Army MOS 12Y Geospatial Engineer
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  • Extract geographic data from collateral data sources such as satellite imagery, aerial photography, field
    reconnaissance and digital data
  • Use advanced computer systems to create and update geographic features & data
  • Provide 2-D & virtual 3-D representation of portions of the earth?s surface to commanders to better visualize the
    battlefield
  • Organization of compiled geographic data into a printable & digital maps
  • Create & Maintain multiple geospatial databases for storage of large volumes of geographic information
  • Setup & Maintain a multi-system local area network consisting of workstations, servers, and output devices
  • Prepare & Conduct Military style briefs covering all aspects of the terrain and its effects to enhance the
    commanders operational awareness

Training
Job training for a Geospatial Engineer requires nine weeks of Basic Training, where you'll learn basic Soldiering skills,
and 18 weeks of Advanced Individual Training and on-the-job instruction, including practical application of geographic
information systems. Part of this time is spent in the classroom and part in the field. Some of the skills you'll learn are:

  • Basic knowledge of Geographic Information Systems (GIS)
  • Geographic analysis
  • Imagery interpretation & exploitation

Advanced Responsibilities
Advanced level Geospatial Engineers provide guidance, supervise and train other Soldiers within the same discipline. As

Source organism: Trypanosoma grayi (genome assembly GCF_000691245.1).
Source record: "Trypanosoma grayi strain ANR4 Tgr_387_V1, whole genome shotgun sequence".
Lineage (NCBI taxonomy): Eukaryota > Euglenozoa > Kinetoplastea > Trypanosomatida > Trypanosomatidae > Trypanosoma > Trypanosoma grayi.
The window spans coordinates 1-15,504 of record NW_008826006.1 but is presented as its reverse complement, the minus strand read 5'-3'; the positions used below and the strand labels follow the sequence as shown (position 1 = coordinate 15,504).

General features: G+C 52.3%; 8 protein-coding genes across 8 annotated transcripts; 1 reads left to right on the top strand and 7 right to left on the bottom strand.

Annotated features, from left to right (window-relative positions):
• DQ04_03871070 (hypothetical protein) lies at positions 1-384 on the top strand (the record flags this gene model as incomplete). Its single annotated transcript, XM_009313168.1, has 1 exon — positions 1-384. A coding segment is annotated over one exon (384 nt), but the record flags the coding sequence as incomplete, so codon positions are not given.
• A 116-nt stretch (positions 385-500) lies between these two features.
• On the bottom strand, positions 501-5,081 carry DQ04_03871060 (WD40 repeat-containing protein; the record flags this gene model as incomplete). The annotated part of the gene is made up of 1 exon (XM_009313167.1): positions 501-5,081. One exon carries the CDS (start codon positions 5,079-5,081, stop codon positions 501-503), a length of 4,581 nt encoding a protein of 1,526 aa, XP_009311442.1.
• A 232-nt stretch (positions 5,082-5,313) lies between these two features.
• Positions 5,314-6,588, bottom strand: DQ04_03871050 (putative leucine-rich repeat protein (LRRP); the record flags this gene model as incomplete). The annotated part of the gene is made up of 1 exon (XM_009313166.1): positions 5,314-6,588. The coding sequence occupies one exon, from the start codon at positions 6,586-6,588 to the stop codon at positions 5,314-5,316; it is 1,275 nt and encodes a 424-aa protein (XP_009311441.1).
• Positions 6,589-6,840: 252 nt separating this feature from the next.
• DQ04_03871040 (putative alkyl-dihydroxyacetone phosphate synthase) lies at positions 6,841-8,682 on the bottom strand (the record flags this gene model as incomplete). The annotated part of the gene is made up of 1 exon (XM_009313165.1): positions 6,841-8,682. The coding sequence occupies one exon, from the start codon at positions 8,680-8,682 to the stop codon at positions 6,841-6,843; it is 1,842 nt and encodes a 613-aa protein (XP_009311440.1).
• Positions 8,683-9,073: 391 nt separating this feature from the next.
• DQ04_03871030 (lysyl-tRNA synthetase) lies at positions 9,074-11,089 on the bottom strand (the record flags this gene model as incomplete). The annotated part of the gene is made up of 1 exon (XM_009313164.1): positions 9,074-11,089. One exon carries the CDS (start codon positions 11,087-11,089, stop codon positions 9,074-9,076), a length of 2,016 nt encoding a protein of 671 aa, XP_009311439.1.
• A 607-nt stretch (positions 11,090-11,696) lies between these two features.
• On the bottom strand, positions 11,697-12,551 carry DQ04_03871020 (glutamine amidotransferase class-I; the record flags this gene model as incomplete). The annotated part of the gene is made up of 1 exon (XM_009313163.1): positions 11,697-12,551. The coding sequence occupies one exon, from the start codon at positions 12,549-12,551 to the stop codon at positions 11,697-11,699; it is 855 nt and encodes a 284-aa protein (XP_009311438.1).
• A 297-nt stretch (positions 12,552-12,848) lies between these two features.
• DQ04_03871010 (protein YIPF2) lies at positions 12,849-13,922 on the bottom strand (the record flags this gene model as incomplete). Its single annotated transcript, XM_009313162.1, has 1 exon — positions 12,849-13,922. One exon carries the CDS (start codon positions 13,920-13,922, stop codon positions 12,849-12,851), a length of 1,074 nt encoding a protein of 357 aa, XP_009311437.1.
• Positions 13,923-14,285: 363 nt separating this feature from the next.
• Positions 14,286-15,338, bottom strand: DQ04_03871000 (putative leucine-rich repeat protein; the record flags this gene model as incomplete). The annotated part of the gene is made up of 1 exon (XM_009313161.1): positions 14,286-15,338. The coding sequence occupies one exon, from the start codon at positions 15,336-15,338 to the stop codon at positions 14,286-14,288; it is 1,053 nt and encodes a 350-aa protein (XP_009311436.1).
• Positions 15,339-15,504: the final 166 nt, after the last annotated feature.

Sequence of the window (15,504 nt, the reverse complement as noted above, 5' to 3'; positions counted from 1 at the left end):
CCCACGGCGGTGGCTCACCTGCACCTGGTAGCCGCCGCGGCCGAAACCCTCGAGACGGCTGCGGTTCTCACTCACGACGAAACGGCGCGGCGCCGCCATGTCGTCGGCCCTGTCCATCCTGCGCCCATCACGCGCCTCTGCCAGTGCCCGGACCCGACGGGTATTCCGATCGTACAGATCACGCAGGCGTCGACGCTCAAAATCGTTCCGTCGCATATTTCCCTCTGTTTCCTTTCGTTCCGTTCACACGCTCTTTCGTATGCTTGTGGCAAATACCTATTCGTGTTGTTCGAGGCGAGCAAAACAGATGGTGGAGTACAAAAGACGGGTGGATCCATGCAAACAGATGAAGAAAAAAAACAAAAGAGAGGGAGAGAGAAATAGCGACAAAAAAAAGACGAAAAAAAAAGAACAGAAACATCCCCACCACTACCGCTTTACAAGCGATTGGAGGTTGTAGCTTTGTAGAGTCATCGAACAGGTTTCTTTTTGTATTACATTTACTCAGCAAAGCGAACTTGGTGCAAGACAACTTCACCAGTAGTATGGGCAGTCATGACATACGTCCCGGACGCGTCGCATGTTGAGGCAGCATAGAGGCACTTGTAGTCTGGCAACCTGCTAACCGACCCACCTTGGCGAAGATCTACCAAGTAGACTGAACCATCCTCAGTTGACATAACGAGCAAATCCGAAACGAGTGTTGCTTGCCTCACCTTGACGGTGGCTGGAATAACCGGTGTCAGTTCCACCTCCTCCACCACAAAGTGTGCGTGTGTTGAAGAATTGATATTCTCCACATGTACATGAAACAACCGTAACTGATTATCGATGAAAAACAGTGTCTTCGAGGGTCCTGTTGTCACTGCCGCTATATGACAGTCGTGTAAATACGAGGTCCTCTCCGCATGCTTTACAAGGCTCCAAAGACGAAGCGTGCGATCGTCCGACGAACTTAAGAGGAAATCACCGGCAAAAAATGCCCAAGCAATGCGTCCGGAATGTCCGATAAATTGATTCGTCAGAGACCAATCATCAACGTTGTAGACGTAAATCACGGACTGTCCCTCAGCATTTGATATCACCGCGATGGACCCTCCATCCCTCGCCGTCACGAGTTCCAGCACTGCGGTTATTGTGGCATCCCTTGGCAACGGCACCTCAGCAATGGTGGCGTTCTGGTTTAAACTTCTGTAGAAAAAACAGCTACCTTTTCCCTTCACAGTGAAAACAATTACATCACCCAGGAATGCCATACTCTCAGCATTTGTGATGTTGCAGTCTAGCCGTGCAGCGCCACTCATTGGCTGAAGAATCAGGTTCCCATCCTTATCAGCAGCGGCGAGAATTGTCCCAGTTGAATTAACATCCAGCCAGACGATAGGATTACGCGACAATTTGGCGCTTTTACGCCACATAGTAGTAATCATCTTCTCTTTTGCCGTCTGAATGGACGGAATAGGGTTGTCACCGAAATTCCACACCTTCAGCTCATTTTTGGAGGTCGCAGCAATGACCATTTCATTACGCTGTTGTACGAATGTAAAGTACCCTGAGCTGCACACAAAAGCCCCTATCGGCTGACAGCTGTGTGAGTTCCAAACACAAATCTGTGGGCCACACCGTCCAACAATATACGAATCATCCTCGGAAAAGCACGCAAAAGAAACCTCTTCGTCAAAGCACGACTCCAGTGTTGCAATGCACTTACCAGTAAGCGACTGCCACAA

an advanced level Geospatial Engineer, you may be involved in:

  • Analyze collected geographic information in order to produce tactical decision aids
  • Analyze & predict the weather effects, as it applies to the characteristics of terrain
  • Perform & supervise management for the storage of aerial photographs, maps, digital geographic databases and
    collateral source materials
  • Perform quality and control assurance during all stages of geospatial operations

Related Civilian Jobs
The skills you learn as a Geospatial Engineers will help prepare you for a civilian career with Federal, State & Local
Government and Private Sector.

Civilian employment opportunities could found in the following areas: Federal Careers: Department of Homeland Security,
FBI, CIA, NSA, NGA, USGS, National Park Service, Department of Agriculture, Department of Transportation. State
Government & Local Agency Careers: City/County Planning & Development, Emergency Services (Police, Fire
department, EMS, 911 Centers), Department of Wildlife & Fisheries, State Department of Transportation. Private Sector
Careers: Oil & Gas Field, Telecommunications, Utility Companies, Retail Planning, Defense Contractors.
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Army MOS 12Y Geospatial Engineer     
The Modern Army uses digital maps & geographic data (satellite
images, digital terrain data, and intelligence data) to help the
commander visualize the terrain, maneuver forces, execute military
operations effectively & target adversaries accurately. Geospatial
Engineers use geographic data to produce 2-D and 3-D virtual
products to represent the terrain and its effects on operations
more accurately and faster to help the commander visualize the
terrain.

Geospatial Engineers are primarily responsible for collecting,
manipulating, analyzing and distributing Geospatial Products, in
support of Military & Civil (Disaster Relief and Homeland Security)
Operations. Some of your duties as a Geospatial Engineer may
include: